Ya know it occurred to me that the interview in the local paper might not last forever on the Internet so I figured I could reproduce it here.
From the Capital Times…
Mad City Marathon notes: Sunday best: Marathon suits him just fine
By Jason McMahon
With all the different events and age groups that make up the Mad City Marathon, more than 100 competitors could point to the results and call themselves winners on Sunday. Mostafa Kechmy was not one of them.
But he should have been. Kechmy, a 49-year-old from Kenosha, drew stares and laughs throughout his 13.1-mile trek through the half-marathon. The reason?
He ran the entire race wearing a suit.
“You’ve got to run in style,” Kechmy said. “I’m the first one in the formal division.”
Kechmy had no competition in that category, as the Casablanca, Morocco, native was certainly decked out in his Sunday best. He sported black pants and a black jacket – and a bow tie to boot.
“Why not? It’s a challenge,” Kechmy said. “I’m not running for time. It’s fun – that’s the main thing.”
Like Kechmy, Perry Romanowski found a way to stand out among a crowd of thousands by simply having fun. The 37-year-old from Chicago was one of the most recognizable runners on the course, as he spent his entire 26.2-mile stroll “joggling” – that’s jogging while juggling.
“The motion of running is about the same as juggling,” Romanowski said. “If you do it all in rhythm, there’s really no extras to slow you down. I always figure I’m never going to be the fastest runner, but maybe I can be the fastest juggler. I think today I won this one.”
Romanowski juggled three cube-shaped beanbags throughout his entire race, suffering his only drop two hours in. It’s an exercise he’s completed 19 times now, dating back to his first marathon in Chicago in 1996.
“I thought it would be funny to cross the finish line while juggling. Everybody does something,” Romanowski said. “But when I started, it was really crowded and I just started juggling at the beginning to entertain the runners around me. And then they were just daring me to do it the whole way.”
He set about to break the mark, and came within two minutes (finishing last year’s Chicago Marathon in a personal-best 3 hours, 22 minutes). However, two jogglers shattered the mark at the Boston Marathon in April, including one who completed the race in 2:58.19.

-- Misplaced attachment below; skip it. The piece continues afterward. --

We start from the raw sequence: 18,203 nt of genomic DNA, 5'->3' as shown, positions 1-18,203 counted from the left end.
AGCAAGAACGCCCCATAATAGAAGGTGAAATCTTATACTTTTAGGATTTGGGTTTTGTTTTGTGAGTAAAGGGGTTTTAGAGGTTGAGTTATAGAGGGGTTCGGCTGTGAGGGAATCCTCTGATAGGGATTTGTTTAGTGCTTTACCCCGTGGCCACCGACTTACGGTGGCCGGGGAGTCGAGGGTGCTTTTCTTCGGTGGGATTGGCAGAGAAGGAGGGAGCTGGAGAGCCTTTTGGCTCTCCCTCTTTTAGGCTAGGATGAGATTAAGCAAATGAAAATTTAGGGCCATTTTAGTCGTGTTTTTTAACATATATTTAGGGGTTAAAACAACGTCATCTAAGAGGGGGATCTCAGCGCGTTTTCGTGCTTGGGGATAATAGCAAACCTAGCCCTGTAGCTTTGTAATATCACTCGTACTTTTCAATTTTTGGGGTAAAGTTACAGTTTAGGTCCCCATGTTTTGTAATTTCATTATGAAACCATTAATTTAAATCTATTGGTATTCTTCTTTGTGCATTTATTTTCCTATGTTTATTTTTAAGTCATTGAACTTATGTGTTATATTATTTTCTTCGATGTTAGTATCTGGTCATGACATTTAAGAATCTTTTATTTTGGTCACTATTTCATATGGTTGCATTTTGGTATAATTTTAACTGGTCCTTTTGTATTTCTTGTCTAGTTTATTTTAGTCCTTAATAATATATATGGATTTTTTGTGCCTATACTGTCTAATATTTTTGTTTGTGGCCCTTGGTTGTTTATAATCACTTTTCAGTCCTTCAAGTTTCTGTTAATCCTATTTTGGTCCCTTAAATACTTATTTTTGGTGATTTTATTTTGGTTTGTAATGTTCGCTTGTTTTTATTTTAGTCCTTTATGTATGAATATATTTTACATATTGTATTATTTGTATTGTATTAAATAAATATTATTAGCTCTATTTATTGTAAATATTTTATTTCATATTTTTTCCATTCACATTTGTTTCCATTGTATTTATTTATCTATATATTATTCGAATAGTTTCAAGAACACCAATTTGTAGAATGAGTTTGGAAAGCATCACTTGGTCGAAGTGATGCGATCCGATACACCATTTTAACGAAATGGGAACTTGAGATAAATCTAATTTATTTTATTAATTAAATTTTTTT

Romanowski, who finished in 3:57 Sunday (146th overall), hopes to complete 44 marathons by his 44th birthday. After that, he has another wild idea.
“Someday I’m going to try to figure out how to swim and juggle and try to do the (Ironman) triathlon here,” Romanowski said. “That’s my goal.”
Scientific method: Sunday was a banner day for Madison’s running community, but it was also a bit of a showcase for the UW-Madison scientific community as well.
Defending champion Thomas Brunold, who finished third, is a UW chemistry professor. The heir to his crown, men’s winner Joe Kurian, is a Ph.D. student in toxicology. Women’s winner Kelley Hess is a grad student in astronomy. She followed two-time champ Becca Ward, who was a research specialist in the UW veterinary school.
“You sit in the office all day long or you sit in the lab and you’re either typing away on the computer or fiddling with test tubes. You’ve just got to get out and release a little stress,” Hess said. “Physical pain is one of the best ways to do it.”
Even Christopher Hess is connected, as he’s a UW medical student. He’ll be taking his board exam in a few weeks, and saw Sunday’s race exactly the way Kelley Hess did.
“I’m basically just studying for eight hours a day. I need a break,” Hess said. “It gets me out the door and gets me away from the book.”
Hinners works on her long game: The winner of the women’s 1-19 age group has already made a name for herself on the local sports scene, without ever running a step.
Middleton senior Heidi Hinners, a four-year state golf qualifier who will play for the Badgers next season, took up running as a hobby of sorts and found herself approaching marathon distances in her training runs this spring.
“I wanted to do something to get away from golf. I thought I’d give it a try,” Hinners said. “I’ll never be in this type of shape again. … Now’s the time.”
Hinners finished in 3:42:36, good for 80th place overall and eighth among all women. She said she struggled late in the race, but relied on a familiar pastime to get herself through the rough parts.
“Mile 20, I kind of hit the wall that everybody talks about,” Hinners said. “My dad told me to play golf, play a few holes in my head.”
Published: May 29, 2006